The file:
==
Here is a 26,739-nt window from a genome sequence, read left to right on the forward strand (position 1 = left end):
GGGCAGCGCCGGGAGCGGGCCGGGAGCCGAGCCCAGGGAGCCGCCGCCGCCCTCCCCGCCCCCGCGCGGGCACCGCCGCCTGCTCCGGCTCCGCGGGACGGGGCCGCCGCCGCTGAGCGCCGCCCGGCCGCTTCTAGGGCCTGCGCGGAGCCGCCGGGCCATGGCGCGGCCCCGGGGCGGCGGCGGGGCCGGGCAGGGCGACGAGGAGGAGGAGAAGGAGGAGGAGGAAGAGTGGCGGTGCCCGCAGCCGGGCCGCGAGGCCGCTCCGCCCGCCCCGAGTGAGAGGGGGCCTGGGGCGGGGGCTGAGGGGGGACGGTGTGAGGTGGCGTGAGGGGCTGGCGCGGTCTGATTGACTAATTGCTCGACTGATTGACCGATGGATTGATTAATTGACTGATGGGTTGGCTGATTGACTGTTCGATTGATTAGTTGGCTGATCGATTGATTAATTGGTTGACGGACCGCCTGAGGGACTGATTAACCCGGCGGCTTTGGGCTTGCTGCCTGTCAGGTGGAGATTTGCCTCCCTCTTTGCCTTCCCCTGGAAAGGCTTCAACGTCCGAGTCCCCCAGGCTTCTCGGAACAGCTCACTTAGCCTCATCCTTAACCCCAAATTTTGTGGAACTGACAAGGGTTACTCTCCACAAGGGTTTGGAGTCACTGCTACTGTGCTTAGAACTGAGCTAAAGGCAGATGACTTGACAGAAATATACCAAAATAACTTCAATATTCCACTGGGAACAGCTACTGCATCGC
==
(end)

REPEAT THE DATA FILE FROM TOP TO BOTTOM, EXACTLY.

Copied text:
Here is a 26,739-nt window from a genome sequence, read left to right on the forward strand (position 1 = left end):
GGGCAGCGCCGGGAGCGGGCCGGGAGCCGAGCCCAGGGAGCCGCCGCCGCCCTCCCCGCCCCCGCGCGGGCACCGCCGCCTGCTCCGGCTCCGCGGGACGGGGCCGCCGCCGCTGAGCGCCGCCCGGCCGCTTCTAGGGCCTGCGCGGAGCCGCCGGGCCATGGCGCGGCCCCGGGGCGGCGGCGGGGCCGGGCAGGGCGACGAGGAGGAGGAGAAGGAGGAGGAGGAAGAGTGGCGGTGCCCGCAGCCGGGCCGCGAGGCCGCTCCGCCCGCCCCGAGTGAGAGGGGGCCTGGGGCGGGGGCTGAGGGGGGACGGTGTGAGGTGGCGTGAGGGGCTGGCGCGGTCTGATTGACTAATTGCTCGACTGATTGACCGATGGATTGATTAATTGACTGATGGGTTGGCTGATTGACTGTTCGATTGATTAGTTGGCTGATCGATTGATTAATTGGTTGACGGACCGCCTGAGGGACTGATTAACCCGGCGGCTTTGGGCTTGCTGCCTGTCAGGTGGAGATTTGCCTCCCTCTTTGCCTTCCCCTGGAAAGGCTTCAACGTCCGAGTCCCCCAGGCTTCTCGGAACAGCTCACTTAGCCTCATCCTTAACCCCAAATTTTGTGGAACTGACAAGGGTTACTCTCCACAAGGGTTTGGAGTCACTGCTACTGTGCTTAGAACTGAGCTAAAGGCAGATGACTTGACAGAAATATACCAAAATAACTTCAATATTCCACTGGGAACAGCTACTGCATCGC